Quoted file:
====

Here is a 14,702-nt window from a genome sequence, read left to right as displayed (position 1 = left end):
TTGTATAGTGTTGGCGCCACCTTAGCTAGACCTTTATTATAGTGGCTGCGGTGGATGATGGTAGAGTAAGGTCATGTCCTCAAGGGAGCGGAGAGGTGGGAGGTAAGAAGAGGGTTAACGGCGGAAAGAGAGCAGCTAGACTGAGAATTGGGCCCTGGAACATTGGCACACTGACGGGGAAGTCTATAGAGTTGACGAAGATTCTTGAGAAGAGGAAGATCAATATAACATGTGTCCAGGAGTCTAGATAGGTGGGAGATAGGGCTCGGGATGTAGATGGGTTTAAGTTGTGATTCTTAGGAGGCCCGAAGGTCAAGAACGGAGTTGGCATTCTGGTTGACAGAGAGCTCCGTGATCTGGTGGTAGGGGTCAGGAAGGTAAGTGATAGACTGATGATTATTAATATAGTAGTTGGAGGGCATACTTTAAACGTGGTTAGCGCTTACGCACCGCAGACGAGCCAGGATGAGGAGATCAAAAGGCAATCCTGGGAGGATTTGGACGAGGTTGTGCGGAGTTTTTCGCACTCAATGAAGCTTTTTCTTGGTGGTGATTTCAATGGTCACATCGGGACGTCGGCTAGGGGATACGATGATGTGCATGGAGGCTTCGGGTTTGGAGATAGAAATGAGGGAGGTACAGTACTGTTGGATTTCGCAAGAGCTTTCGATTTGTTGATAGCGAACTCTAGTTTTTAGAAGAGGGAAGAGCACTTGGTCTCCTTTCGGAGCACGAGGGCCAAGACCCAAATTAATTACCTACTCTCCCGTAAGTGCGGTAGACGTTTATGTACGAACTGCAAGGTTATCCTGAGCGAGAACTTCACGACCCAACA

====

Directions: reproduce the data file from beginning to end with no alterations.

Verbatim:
Here is a 14,702-nt window from a genome sequence, read left to right as displayed (position 1 = left end):
TTGTATAGTGTTGGCGCCACCTTAGCTAGACCTTTATTATAGTGGCTGCGGTGGATGATGGTAGAGTAAGGTCATGTCCTCAAGGGAGCGGAGAGGTGGGAGGTAAGAAGAGGGTTAACGGCGGAAAGAGAGCAGCTAGACTGAGAATTGGGCCCTGGAACATTGGCACACTGACGGGGAAGTCTATAGAGTTGACGAAGATTCTTGAGAAGAGGAAGATCAATATAACATGTGTCCAGGAGTCTAGATAGGTGGGAGATAGGGCTCGGGATGTAGATGGGTTTAAGTTGTGATTCTTAGGAGGCCCGAAGGTCAAGAACGGAGTTGGCATTCTGGTTGACAGAGAGCTCCGTGATCTGGTGGTAGGGGTCAGGAAGGTAAGTGATAGACTGATGATTATTAATATAGTAGTTGGAGGGCATACTTTAAACGTGGTTAGCGCTTACGCACCGCAGACGAGCCAGGATGAGGAGATCAAAAGGCAATCCTGGGAGGATTTGGACGAGGTTGTGCGGAGTTTTTCGCACTCAATGAAGCTTTTTCTTGGTGGTGATTTCAATGGTCACATCGGGACGTCGGCTAGGGGATACGATGATGTGCATGGAGGCTTCGGGTTTGGAGATAGAAATGAGGGAGGTACAGTACTGTTGGATTTCGCAAGAGCTTTCGATTTGTTGATAGCGAACTCTAGTTTTTAGAAGAGGGAAGAGCACTTGGTCTCCTTTCGGAGCACGAGGGCCAAGACCCAAATTAATTACCTACTCTCCCGTAAGTGCGGTAGACGTTTATGTACGAACTGCAAGGTTATCCTGAGCGAGAACTTCACGACCCAACA